Squid Game has become the first Netflix show to surpass 100 million views in its first month showing on the popular streaming service. Although it is not a program for kids, that doesn’t mean that they are not aware of it and more importantly that doesn’t mean that they are re-enacting it. Kids are playing Squid Game at school, should parents be concerned? The experts weigh-in.
“The level of violence is horrifying — more than most shows,” said David Anderson, head of School and Community Programs at the Child Mind Institute, in a statement. “It’s a murder fest with the premise that out of over 400 participants, there can only be one survivor.”
Common Sense Media, which rates shows and movies based on age appropriateness, called the violence in the show “very intense.”
Commentary on the Common Sense Media website continues, “Characters are systematically tortured and killed for the sadistic pleasure of a game master. Adults have sex, and there are threats of sexual violence: Women are grabbed by the hair and beaten. Themes concerning the highs one gets from gambling, winning, or conning money are a main focus.”
However, children cannot seem to get enough of imitating the show.
According to Parents.com, one school in Belgium reported that students beat up their classmates after eliminating them from the game. In Florida, Bay District Schools warned parents about students trying to hurt each other while replicating scenes from the show at school.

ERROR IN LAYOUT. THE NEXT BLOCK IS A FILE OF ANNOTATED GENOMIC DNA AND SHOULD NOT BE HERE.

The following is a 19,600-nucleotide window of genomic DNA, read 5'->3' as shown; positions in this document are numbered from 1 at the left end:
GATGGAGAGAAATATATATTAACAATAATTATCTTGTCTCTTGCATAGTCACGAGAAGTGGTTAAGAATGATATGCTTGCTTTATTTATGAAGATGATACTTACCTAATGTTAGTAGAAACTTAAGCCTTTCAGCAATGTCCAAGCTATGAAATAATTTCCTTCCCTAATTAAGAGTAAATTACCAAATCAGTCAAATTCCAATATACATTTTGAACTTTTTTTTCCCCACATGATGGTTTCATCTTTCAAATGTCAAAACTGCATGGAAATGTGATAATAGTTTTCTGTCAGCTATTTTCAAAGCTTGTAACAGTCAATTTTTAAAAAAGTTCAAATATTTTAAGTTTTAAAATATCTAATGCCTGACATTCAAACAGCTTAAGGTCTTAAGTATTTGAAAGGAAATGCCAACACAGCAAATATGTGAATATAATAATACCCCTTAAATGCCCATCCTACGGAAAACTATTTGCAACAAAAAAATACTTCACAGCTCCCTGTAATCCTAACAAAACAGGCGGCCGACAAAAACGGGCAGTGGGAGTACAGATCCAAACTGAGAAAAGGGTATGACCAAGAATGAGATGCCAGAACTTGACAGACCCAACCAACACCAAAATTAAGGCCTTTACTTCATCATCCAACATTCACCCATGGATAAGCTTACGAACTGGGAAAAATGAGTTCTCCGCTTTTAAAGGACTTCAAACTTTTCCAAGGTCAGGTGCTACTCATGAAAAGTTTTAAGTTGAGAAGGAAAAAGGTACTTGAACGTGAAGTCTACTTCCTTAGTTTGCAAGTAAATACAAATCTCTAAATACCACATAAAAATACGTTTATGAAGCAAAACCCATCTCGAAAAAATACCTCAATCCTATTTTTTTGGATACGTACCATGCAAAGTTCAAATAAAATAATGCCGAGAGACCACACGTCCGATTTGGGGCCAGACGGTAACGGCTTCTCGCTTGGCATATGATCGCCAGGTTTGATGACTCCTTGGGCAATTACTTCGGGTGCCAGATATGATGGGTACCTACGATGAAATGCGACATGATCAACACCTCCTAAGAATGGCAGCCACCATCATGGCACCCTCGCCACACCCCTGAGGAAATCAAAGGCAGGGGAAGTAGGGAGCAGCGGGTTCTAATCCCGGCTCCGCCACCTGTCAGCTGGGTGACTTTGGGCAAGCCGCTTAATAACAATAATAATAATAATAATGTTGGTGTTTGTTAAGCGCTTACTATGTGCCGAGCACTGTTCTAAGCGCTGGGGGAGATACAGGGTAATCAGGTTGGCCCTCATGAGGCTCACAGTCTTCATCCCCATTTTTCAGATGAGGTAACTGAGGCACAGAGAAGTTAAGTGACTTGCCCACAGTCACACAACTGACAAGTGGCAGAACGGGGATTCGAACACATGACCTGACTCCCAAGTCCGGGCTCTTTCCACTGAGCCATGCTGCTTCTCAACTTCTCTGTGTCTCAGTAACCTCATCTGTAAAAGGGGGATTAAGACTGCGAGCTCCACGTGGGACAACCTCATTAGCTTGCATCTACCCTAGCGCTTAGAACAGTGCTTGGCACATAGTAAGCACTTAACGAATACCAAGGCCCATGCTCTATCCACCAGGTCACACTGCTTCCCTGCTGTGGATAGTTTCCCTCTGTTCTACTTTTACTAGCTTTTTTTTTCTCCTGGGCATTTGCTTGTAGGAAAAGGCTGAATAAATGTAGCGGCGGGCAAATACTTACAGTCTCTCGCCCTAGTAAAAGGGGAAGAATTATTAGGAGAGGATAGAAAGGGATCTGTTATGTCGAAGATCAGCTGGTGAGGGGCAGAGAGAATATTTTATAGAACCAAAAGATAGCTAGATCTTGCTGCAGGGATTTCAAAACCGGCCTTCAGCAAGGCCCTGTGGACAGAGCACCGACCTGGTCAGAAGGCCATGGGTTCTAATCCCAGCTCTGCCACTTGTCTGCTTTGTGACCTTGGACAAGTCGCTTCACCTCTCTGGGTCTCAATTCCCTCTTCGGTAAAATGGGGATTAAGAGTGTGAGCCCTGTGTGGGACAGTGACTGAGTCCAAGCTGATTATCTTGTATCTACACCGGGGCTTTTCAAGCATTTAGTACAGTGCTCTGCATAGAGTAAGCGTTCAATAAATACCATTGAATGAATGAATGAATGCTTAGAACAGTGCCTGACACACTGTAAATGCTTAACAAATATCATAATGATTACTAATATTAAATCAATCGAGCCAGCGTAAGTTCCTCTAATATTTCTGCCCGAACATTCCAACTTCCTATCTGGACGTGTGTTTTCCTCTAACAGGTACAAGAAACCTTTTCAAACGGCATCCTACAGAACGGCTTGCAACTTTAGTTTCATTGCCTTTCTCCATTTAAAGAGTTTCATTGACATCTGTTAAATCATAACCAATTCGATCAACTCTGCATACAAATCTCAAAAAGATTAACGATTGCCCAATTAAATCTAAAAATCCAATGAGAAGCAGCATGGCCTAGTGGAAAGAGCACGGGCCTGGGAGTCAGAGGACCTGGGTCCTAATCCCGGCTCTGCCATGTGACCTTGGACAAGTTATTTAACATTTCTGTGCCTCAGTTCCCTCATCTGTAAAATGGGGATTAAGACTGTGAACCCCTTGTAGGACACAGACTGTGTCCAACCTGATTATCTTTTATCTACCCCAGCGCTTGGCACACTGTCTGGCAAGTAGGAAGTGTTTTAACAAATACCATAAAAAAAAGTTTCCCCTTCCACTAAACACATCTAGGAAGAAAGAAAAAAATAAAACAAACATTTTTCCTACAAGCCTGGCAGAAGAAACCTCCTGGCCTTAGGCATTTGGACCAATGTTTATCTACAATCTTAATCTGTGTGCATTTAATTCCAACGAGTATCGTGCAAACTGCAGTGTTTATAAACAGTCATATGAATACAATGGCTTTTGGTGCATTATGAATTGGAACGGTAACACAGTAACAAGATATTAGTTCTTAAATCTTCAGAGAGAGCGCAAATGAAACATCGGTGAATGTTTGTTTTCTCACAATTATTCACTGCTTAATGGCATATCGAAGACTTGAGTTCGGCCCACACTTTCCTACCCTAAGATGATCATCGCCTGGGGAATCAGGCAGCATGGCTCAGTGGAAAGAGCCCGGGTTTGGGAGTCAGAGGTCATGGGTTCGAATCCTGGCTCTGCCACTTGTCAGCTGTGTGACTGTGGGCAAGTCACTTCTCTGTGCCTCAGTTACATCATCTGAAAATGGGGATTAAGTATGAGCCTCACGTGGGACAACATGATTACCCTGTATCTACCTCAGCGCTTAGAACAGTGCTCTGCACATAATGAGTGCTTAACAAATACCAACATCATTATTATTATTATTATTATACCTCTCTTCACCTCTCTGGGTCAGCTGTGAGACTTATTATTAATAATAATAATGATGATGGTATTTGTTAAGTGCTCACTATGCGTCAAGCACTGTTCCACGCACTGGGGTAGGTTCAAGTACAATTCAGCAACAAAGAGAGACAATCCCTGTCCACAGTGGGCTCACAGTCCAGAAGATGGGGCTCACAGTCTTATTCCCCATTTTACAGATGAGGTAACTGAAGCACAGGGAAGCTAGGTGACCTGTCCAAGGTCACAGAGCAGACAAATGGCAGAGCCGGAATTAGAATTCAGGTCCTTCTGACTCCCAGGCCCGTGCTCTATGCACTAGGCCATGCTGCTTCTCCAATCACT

“We don’t want anyone to get hurt and we don’t want to generate discipline referrals for students who don’t really understand what they are re-enacting,” a Facebook statement from the district read.
So, just what else are the experts saying about children playing Squid Game at school.
Rebecca Cowan, Ph.D., LPC, NCC, the owner of Virginia-based Anchor Counseling & Wellness, LLC.
Children often engage in observational learning whether it is seen on TV, video games, social media, or anywhere. Children also want to be accepted by their peers. Even if they don’t want to play, they may just join in.
“This essentially means they imitate behaviors that they see by watching others.”
“Squid Game has repetitive extreme violence throughout, and other shows might just have one or two scene. Repetitive violence has been shown to lead to increased violence and aggression in children. Additionally, this content can be traumatic for some to watch, leading to increased anxiety.”
Karen Aronian, Ed.D., a parenting and education expert.
“The games in Squid Game are made to appeal to kids and adults. For starters, they are, in fact, kids games from our youth.”
“The message seems to be that physical violence is the solution to economic inequality,” she says. “The opposite is what we so desperately need—peace, love, and understanding.”
It seems like the experts are weighing-in with a resounding “yes,” parents should be concerned; however, will expert and school warnings deter kids from “playing the game” or watching the show? Probably not.
Yet, warnings may make parents aware of the show, if they themselves have yet to see it, and perhaps, their children will listen to them.
The Child Mind Institute, an independent nonprofit dedicated to children’s mental health and learning disorders, wrote an article saying, “no one should watch Squid Game until late adolescence—with or without parents sitting next to them.” They also stated that, “It makes sense to watch with them, to understand what they’re seeing and reflect on the content.”
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